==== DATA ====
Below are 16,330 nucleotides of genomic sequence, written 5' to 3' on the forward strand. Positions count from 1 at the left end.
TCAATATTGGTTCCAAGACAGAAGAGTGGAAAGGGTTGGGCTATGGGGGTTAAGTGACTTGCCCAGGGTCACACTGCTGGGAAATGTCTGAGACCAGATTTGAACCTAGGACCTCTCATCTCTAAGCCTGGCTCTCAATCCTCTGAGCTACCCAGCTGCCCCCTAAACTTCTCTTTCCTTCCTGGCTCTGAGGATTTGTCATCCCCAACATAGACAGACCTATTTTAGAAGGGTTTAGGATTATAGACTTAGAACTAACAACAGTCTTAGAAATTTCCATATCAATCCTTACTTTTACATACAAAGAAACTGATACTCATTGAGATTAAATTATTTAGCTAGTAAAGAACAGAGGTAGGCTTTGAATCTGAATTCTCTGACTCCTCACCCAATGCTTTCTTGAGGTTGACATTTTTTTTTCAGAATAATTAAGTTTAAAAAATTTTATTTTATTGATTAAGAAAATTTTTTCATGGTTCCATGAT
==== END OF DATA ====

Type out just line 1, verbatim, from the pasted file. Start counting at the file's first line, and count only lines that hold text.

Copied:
Below are 16,330 nucleotides of genomic sequence, written 5' to 3' on the forward strand. Positions count from 1 at the left end.